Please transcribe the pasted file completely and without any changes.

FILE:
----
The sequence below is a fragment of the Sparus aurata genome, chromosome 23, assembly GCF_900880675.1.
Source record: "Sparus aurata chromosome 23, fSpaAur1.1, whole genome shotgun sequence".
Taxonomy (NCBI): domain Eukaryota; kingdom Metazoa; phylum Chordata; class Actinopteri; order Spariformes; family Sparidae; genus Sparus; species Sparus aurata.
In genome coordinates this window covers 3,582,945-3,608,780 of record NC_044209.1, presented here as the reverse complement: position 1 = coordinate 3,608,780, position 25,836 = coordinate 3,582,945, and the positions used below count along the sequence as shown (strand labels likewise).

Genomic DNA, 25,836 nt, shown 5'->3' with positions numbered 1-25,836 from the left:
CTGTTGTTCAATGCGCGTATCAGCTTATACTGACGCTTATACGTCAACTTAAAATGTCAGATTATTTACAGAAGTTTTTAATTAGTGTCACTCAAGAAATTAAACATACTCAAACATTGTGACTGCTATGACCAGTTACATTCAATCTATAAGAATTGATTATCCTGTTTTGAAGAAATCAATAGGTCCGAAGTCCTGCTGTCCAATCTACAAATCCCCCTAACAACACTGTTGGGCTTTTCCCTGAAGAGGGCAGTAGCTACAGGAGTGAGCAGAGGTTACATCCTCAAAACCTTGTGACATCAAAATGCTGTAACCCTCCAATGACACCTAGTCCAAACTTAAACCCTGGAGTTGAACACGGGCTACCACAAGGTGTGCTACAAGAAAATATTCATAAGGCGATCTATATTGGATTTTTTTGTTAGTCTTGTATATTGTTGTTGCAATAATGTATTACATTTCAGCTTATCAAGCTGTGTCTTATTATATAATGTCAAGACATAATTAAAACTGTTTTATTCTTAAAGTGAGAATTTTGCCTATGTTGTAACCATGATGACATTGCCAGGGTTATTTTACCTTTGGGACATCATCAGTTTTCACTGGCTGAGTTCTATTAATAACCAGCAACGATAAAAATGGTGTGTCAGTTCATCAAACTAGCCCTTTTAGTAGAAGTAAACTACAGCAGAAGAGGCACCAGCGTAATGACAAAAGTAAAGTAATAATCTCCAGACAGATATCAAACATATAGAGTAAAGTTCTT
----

The sequence below is a fragment of the Sparus aurata genome, chromosome 23, assembly GCF_900880675.1.
Source record: "Sparus aurata chromosome 23, fSpaAur1.1, whole genome shotgun sequence".
Taxonomy (NCBI): domain Eukaryota; kingdom Metazoa; phylum Chordata; class Actinopteri; order Spariformes; family Sparidae; genus Sparus; species Sparus aurata.
In genome coordinates this window covers 3,582,945-3,608,780 of record NC_044209.1, presented here as the reverse complement: position 1 = coordinate 3,608,780, position 25,836 = coordinate 3,582,945, and the positions used below count along the sequence as shown (strand labels likewise).

Genomic DNA, 25,836 nt, shown 5'->3' with positions numbered 1-25,836 from the left:
CTGTTGTTCAATGCGCGTATCAGCTTATACTGACGCTTATACGTCAACTTAAAATGTCAGATTATTTACAGAAGTTTTTAATTAGTGTCACTCAAGAAATTAAACATACTCAAACATTGTGACTGCTATGACCAGTTACATTCAATCTATAAGAATTGATTATCCTGTTTTGAAGAAATCAATAGGTCCGAAGTCCTGCTGTCCAATCTACAAATCCCCCTAACAACACTGTTGGGCTTTTCCCTGAAGAGGGCAGTAGCTACAGGAGTGAGCAGAGGTTACATCCTCAAAACCTTGTGACATCAAAATGCTGTAACCCTCCAATGACACCTAGTCCAAACTTAAACCCTGGAGTTGAACACGGGCTACCACAAGGTGTGCTACAAGAAAATATTCATAAGGCGATCTATATTGGATTTTTTTGTTAGTCTTGTATATTGTTGTTGCAATAATGTATTACATTTCAGCTTATCAAGCTGTGTCTTATTATATAATGTCAAGACATAATTAAAACTGTTTTATTCTTAAAGTGAGAATTTTGCCTATGTTGTAACCATGATGACATTGCCAGGGTTATTTTACCTTTGGGACATCATCAGTTTTCACTGGCTGAGTTCTATTAATAACCAGCAACGATAAAAATGGTGTGTCAGTTCATCAAACTAGCCCTTTTAGTAGAAGTAAACTACAGCAGAAGAGGCACCAGCGTAATGACAAAAGTAAAGTAATAATCTCCAGACAGATATCAAACATATAGAGTAAAGTTCTT